A lease is a legal document and if you default on the covenants of your lease or tenancy, your landlord will have remedies available and could have a claim against you for breach of contract.

However, you may be able to negotiate a way to be released from your agreement. This is particularly common in the current climate as many tenants/businesses find themselves unable to meet the rent and service charge requirements of their lease during the Covid-19 lockdown. Other tenants may want to escape their lease due to the premises no longer being needed or the premises being too small for an expanding business and wanting to move location. In some cases, landlords want tenants to surrender their lease early, although this is less common, particularly in the current climate.

If the tenant and landlord both agree that the lease will end early and the leasehold title will vest back in the landlord, then the lease will be surrendered.

The effect of Covid-19 on Tenant’s rights

The Government introduced legislation at the beginning of the Covid-19 pandemic that restricted a landlord’s ability to evict a tenant for non-payment of rent. Landlords must now give a minimum 3 months’ notice before they can take formal proceedings to forfeit the lease for non-payment of rent. This gives tenants a secure period of time to try and solve the problem and means they do not face sudden eviction if they are struggling.

To learn more about the changes to legislation during Covid-19 to protect tenants, and the effects of non-payment of rent then read our article here: Lease Forfeiture Moratorium under the Coronavirus Act 2020

However, if you know that you are not likely to be able to afford rent in the long-term and want to end the lease early then a Lease Surrender might be your way out.

Different ways to terminate a lease/tenancy early

  • The starting point is to contact your landlord or letting agent as soon as you can to inform them of the situation and commence negotiations. You may be able to negotiate the following:
    • a ‘rent-holiday’ or defer the rent for the short term.
    • If necessary, you might be able to negotiate a complete surrender of the lease. This could involve:
      • Negotiating a premium that the tenant has to pay to cover a proportion of, or all of, the rent due under the remaining term of the lease.
      • An agreement in relation to the dilapidations or state of repair of the property
      • Alternatively, if there will be a new tenant moving into the property then the current tenant who wants to leave may be able to negotiate a rent apportionment, meaning they will be refunded any future rent they have already paid.
      • An agreement about closing down any registered titles at the Land Registry and delivering up original documents to the landlord.A solicitor can help negotiate terms of a surrender with the other side.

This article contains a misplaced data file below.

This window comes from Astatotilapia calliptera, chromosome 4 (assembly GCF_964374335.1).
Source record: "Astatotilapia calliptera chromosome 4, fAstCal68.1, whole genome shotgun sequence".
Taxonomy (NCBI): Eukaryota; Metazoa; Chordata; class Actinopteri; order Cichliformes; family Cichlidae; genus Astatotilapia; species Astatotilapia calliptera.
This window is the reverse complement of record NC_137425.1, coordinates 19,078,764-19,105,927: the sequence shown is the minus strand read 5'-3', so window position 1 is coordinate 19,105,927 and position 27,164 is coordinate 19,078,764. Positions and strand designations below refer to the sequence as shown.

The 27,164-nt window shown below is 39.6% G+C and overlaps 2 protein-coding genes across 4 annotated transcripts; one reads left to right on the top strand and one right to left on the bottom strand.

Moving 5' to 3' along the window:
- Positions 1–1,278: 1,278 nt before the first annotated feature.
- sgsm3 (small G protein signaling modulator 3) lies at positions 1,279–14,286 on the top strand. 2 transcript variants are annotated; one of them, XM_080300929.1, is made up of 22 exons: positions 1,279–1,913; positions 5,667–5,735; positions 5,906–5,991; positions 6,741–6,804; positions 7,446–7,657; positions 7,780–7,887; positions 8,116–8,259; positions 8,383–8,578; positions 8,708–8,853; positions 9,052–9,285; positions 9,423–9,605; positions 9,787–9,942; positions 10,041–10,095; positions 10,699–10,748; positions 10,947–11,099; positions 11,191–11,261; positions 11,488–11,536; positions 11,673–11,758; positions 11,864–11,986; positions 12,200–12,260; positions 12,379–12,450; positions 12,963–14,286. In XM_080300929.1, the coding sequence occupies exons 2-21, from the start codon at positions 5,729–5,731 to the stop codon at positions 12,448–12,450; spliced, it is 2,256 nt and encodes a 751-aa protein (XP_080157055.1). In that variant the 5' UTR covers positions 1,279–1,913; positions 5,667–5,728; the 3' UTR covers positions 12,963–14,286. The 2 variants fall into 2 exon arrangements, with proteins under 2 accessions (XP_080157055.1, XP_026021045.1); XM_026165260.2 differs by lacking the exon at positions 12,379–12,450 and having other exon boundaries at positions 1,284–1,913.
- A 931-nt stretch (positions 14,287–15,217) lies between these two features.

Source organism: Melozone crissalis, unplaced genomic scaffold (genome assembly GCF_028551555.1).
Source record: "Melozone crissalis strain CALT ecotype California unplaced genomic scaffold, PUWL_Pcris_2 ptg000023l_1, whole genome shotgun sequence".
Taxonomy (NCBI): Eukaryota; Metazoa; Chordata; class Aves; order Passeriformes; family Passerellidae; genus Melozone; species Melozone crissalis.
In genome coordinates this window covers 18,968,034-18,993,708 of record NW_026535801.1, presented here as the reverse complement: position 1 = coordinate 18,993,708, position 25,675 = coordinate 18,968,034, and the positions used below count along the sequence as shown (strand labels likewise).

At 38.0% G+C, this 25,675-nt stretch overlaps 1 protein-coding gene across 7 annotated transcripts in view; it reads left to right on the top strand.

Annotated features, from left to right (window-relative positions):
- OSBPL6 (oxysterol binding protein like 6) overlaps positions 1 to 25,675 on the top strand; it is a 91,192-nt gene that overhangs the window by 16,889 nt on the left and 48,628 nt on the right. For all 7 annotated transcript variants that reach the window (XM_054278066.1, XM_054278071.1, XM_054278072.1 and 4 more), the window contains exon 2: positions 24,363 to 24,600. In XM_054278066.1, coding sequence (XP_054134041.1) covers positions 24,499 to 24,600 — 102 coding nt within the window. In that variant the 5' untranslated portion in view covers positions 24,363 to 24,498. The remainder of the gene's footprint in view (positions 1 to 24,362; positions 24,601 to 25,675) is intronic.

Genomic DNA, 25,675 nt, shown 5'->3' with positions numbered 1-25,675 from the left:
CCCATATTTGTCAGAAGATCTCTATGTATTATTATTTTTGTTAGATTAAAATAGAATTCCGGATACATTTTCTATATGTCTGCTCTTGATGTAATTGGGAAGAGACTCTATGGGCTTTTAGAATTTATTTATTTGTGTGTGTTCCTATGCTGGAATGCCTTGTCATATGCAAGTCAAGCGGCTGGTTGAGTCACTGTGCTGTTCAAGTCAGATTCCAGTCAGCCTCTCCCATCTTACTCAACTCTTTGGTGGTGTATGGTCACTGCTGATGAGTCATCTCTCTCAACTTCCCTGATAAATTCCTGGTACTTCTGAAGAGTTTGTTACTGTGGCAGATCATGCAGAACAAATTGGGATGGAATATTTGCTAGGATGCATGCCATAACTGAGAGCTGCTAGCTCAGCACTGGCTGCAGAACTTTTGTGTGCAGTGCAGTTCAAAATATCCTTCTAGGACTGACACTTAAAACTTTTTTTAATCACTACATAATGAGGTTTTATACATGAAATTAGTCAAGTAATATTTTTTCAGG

• A lease can be surrendered with no agreement in place. However, it is best practice to document the terms of the lease surrender in some way. As a tenant you will want to be certain that you have no continuing liability under the terms of the lease.
  • An agreement for surrender can be produced. Once exchanged, this gives both parties the certainty that the lease will definitely end and documents when it will end, who bears the legal costs, and if any premium for the surrender will be payable by the tenant.
  • A deed of surrender will then be produced which will be executed by both parties and once dated brings the tenancy to an immediate end.
  • There is also a surrender by operation of law. This is where the landlord or tenant’s conduct is inconsistent with the continuation of the lease and their actions have the effect of ending the lease. For example, the landlord appears to extend the term of the lease; the tenant hands the keys back to the landlord and the landlord accepts them; or agreeing that the landlord will let the property to a third party. In this case it is good practice to document that the property has been handed back to the landlord and accepted by them, in the form of a letter from the landlord’s solicitor confirming the surrender.

The effect of a lease surrender

The leasehold estate will return to the landlord. The tenant will give vacant possession of the property and the tenant is usually released from all liabilities under the lease.

BHW are very experienced in negotiating lease surrenders on behalf of both tenants and landlords. If you want further information on the options available to you or if you need representation in trying to surrender a lease, then please get in touch with our Commercial Property department by calling 0116 289 7000.

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